20 common jobs where the paycheck keeps getting smaller every year

An employee works in a bakery.

  • The US economy is always changing as new businesses grow and
    others decline.
  • Using Census data, we found 20 industries where workers’
    incomes have fallen dramatically in the last few decades.
  • Chiropractors used to be very well paid back in the day. Not so
    much now.
  • Visit Business
    Insider’s homepage for more stories
    .

The US economy is always changing as new businesses grow and
others decline.

We found 20 industries where workers’ incomes have fallen
dramatically in the last few decades.

Using data from the 1990 Census and the 2017 American Community
Survey assembled by the Minnesota Population Center’s
Integrated Public Use Microdata Series
project, we looked at
what industries had the biggest percent drops in average
self-reported income among workers in those industries between then
and now. Average incomes in 1990 were adjusted for inflation into
2017 dollars
.

While most of the industries tracked by the Census Bureau saw
average wages go up over that period, several had steep declines.
Here are the 20 industry groups with the biggest percent drop in
average incomes between 1990 and 2017:

20. Scrap and waste materials wholesale trade: In 1990, workers
earned an inflation-adjusted average of $48,912, which fell to
$45,527 in 2017, a 7% decline.

What the industry does: Buy and sell scrap
material and waste for disposal or reuse.

19. Blast furnaces, steelworks, rolling, and finishing mills: In
1990, workers earned an inflation-adjusted average of $64,081,
which fell to $59,569 in 2017, a 7% decline.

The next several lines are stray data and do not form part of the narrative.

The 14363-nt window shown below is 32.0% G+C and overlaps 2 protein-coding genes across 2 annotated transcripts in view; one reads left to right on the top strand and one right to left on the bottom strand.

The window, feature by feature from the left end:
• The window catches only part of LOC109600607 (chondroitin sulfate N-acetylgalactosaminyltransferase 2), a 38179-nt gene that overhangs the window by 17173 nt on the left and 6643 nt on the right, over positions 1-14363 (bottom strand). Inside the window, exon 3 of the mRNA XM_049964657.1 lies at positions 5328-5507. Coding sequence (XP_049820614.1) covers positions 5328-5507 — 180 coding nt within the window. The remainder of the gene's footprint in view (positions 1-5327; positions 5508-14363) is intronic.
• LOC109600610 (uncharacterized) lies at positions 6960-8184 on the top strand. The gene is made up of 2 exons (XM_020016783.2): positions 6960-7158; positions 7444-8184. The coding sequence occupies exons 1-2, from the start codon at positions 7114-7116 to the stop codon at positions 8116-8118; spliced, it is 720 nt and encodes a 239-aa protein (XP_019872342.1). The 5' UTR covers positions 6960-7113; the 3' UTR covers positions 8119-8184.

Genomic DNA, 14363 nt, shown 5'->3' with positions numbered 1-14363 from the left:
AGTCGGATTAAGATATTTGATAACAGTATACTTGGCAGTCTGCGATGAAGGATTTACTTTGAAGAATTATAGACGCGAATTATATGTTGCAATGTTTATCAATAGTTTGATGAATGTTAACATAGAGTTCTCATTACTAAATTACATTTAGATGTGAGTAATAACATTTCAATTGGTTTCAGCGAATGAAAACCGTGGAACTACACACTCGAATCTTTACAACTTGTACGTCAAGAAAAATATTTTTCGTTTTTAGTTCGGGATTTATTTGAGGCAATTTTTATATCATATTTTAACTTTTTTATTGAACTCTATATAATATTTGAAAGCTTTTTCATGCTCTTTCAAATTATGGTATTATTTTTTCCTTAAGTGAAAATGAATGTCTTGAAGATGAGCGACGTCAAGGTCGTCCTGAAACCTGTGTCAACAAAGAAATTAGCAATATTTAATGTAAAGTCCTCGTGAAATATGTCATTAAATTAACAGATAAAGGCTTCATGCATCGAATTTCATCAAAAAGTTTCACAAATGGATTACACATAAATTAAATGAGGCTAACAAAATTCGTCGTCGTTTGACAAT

What the industry does: Manufactures steel and
other iron products.

18. Ordnance manufacturing: In 1990, workers earned an
inflation-adjusted average of $59,729, which fell to $55,729 in
2017, an 8% decline.

What the industry does: Manufactures weapons
and ammunition.

17. Motor vehicle and motor vehicle equipment manufacturing: In
1990, workers earned an inflation-adjusted average of $64,178,
which fell to $59,074 in 2017, an 8% decline.

What the industry does: Builds motor vehicles
and motor vehicle parts.

16. Miscellaneous wholesale trade: In 1990, workers earned an
inflation-adjusted average of $64,658, which fell to $59,398 in
2017, an 8% decline.

What the industry does: This is a catchall
category for businesses in wholesale trade of goods or services not
included in another industry grouping.

15. Tire and inner tube manufacturing: In 1990, workers earned an
inflation-adjusted average of $65,528, which fell to $59,911 in
2017, a 9% decline.

What the industry does: Builds tires and
similar goods.

14. Museums, art galleries, and zoos: In 1990, workers earned an
inflation-adjusted average of $41,882, which fell to $38,159 in
2017, a 9% decline.

What the industry does: Provides educational
and recreational services to patrons.

13. Funeral services and crematories: In 1990, workers earned an
inflation-adjusted average of $56,002, which fell to $50,302 in